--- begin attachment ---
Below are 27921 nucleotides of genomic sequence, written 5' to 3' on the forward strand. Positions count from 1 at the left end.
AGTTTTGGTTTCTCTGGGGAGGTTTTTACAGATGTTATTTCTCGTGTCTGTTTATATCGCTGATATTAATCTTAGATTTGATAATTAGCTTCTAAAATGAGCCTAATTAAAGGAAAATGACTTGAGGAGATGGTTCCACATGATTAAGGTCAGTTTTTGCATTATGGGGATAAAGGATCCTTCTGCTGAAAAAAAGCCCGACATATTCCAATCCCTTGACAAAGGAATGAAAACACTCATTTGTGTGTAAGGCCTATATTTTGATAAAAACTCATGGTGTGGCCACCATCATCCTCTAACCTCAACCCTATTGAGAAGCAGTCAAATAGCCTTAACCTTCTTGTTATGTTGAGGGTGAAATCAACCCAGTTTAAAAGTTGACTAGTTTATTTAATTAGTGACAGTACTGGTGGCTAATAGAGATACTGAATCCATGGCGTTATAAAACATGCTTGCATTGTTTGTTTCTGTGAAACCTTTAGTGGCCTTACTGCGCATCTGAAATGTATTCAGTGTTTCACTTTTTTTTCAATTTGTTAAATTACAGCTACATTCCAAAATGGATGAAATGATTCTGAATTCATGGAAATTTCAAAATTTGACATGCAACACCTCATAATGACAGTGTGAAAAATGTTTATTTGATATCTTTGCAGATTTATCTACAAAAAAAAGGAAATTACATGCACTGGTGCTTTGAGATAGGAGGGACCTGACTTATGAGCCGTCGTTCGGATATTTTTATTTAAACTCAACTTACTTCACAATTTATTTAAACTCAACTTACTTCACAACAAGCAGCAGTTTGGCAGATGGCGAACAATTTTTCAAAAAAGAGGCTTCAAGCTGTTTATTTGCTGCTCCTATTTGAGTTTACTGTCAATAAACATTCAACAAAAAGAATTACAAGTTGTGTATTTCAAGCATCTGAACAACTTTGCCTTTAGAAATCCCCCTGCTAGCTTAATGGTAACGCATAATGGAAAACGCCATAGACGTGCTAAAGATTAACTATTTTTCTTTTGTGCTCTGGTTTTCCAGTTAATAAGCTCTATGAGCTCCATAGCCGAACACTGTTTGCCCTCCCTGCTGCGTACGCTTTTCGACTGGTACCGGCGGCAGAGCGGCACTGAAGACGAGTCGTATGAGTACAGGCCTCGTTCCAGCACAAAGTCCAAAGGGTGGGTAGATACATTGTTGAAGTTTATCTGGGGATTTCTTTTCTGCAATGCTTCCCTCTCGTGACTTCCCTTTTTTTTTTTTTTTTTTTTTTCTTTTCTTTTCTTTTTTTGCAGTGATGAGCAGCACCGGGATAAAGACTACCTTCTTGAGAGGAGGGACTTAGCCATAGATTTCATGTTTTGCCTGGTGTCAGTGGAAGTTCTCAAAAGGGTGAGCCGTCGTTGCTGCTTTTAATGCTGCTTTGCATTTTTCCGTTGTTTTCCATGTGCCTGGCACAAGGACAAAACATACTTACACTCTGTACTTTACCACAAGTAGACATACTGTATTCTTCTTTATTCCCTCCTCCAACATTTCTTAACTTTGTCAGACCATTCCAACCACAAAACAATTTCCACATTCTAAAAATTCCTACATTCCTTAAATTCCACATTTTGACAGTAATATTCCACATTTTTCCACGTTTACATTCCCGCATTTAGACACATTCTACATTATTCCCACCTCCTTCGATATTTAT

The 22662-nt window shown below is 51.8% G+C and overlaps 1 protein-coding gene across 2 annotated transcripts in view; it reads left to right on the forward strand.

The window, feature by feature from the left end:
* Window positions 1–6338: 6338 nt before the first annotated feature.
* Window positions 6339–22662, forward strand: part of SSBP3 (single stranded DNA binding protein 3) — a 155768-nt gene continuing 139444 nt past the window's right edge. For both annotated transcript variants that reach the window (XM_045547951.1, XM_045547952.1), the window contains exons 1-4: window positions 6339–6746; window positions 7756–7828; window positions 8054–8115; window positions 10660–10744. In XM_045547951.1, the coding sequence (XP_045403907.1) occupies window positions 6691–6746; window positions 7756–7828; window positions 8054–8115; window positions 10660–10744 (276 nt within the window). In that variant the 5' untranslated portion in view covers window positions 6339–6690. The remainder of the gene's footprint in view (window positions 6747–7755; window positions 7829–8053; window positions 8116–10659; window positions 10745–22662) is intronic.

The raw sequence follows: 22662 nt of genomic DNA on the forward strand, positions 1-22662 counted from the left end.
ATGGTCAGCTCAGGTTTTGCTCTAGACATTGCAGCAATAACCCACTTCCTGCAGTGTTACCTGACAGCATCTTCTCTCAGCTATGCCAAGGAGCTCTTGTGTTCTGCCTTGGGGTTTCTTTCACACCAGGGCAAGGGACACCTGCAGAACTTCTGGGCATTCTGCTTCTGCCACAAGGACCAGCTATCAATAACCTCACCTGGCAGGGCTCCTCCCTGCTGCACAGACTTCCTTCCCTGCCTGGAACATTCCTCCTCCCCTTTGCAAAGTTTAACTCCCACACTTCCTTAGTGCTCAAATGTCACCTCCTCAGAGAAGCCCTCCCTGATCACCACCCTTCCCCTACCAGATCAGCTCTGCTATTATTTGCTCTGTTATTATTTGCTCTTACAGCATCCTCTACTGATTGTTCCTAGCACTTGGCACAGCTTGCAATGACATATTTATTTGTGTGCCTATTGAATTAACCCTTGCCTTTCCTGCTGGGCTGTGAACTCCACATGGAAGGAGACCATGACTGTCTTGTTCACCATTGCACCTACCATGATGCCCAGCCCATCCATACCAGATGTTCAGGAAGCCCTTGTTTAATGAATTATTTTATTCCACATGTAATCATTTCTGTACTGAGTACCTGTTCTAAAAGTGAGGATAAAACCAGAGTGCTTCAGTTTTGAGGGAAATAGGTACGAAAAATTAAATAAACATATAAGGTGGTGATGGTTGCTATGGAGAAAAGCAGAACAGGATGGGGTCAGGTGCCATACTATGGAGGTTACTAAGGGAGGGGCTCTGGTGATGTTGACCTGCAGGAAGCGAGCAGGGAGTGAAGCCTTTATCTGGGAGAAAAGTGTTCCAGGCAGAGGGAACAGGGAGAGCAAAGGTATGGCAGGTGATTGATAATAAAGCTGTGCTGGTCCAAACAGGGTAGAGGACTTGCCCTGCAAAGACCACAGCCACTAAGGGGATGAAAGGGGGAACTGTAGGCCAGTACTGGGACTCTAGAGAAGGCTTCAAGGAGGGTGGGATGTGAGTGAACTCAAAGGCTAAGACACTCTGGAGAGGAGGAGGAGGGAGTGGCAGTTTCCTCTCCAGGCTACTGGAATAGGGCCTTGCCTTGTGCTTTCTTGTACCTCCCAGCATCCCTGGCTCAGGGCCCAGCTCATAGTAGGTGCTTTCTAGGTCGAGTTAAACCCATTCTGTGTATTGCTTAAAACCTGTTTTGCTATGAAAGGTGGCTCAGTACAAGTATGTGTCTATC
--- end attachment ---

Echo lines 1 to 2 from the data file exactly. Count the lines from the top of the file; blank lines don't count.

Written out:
Below are 27921 nucleotides of genomic sequence, written 5' to 3' on the forward strand. Positions count from 1 at the left end.
AGTTTTGGTTTCTCTGGGGAGGTTTTTACAGATGTTATTTCTCGTGTCTGTTTATATCGCTGATATTAATCTTAGATTTGATAATTAGCTTCTAAAATGAGCCTAATTAAAGGAAAATGACTTGAGGAGATGGTTCCACATGATTAAGGTCAGTTTTTGCATTATGGGGATAAAGGATCCTTCTGCTGAAAAAAAGCCCGACATATTCCAATCCCTTGACAAAGGAATGAAAACACTCATTTGTGTGTAAGGCCTATATTTTGATAAAAACTCATGGTGTGGCCACCATCATCCTCTAACCTCAACCCTATTGAGAAGCAGTCAAATAGCCTTAACCTTCTTGTTATGTTGAGGGTGAAATCAACCCAGTTTAAAAGTTGACTAGTTTATTTAATTAGTGACAGTACTGGTGGCTAATAGAGATACTGAATCCATGGCGTTATAAAACATGCTTGCATTGTTTGTTTCTGTGAAACCTTTAGTGGCCTTACTGCGCATCTGAAATGTATTCAGTGTTTCACTTTTTTTTCAATTTGTTAAATTACAGCTACATTCCAAAATGGATGAAATGATTCTGAATTCATGGAAATTTCAAAATTTGACATGCAACACCTCATAATGACAGTGTGAAAAATGTTTATTTGATATCTTTGCAGATTTATCTACAAAAAAAAGGAAATTACATGCACTGGTGCTTTGAGATAGGAGGGACCTGACTTATGAGCCGTCGTTCGGATATTTTTATTTAAACTCAACTTACTTCACAATTTATTTAAACTCAACTTACTTCACAACAAGCAGCAGTTTGGCAGATGGCGAACAATTTTTCAAAAAAGAGGCTTCAAGCTGTTTATTTGCTGCTCCTATTTGAGTTTACTGTCAATAAACATTCAACAAAAAGAATTACAAGTTGTGTATTTCAAGCATCTGAACAACTTTGCCTTTAGAAATCCCCCTGCTAGCTTAATGGTAACGCATAATGGAAAACGCCATAGACGTGCTAAAGATTAACTATTTTTCTTTTGTGCTCTGGTTTTCCAGTTAATAAGCTCTATGAGCTCCATAGCCGAACACTGTTTGCCCTCCCTGCTGCGTACGCTTTTCGACTGGTACCGGCGGCAGAGCGGCACTGAAGACGAGTCGTATGAGTACAGGCCTCGTTCCAGCACAAAGTCCAAAGGGTGGGTAGATACATTGTTGAAGTTTATCTGGGGATTTCTTTTCTGCAATGCTTCCCTCTCGTGACTTCCCTTTTTTTTTTTTTTTTTTTTTTCTTTTCTTTTCTTTTTTTGCAGTGATGAGCAGCACCGGGATAAAGACTACCTTCTTGAGAGGAGGGACTTAGCCATAGATTTCATGTTTTGCCTGGTGTCAGTGGAAGTTCTCAAAAGGGTGAGCCGTCGTTGCTGCTTTTAATGCTGCTTTGCATTTTTCCGTTGTTTTCCATGTGCCTGGCACAAGGACAAAACATACTTACACTCTGTACTTTACCACAAGTAGACATACTGTATTCTTCTTTATTCCCTCCTCCAACATTTCTTAACTTTGTCAGACCATTCCAACCACAAAACAATTTCCACATTCTAAAAATTCCTACATTCCTTAAATTCCACATTTTGACAGTAATATTCCACATTTTTCCACGTTTACATTCCCGCATTTAGACACATTCTACATTATTCCCACCTCCTTCGATATTTAT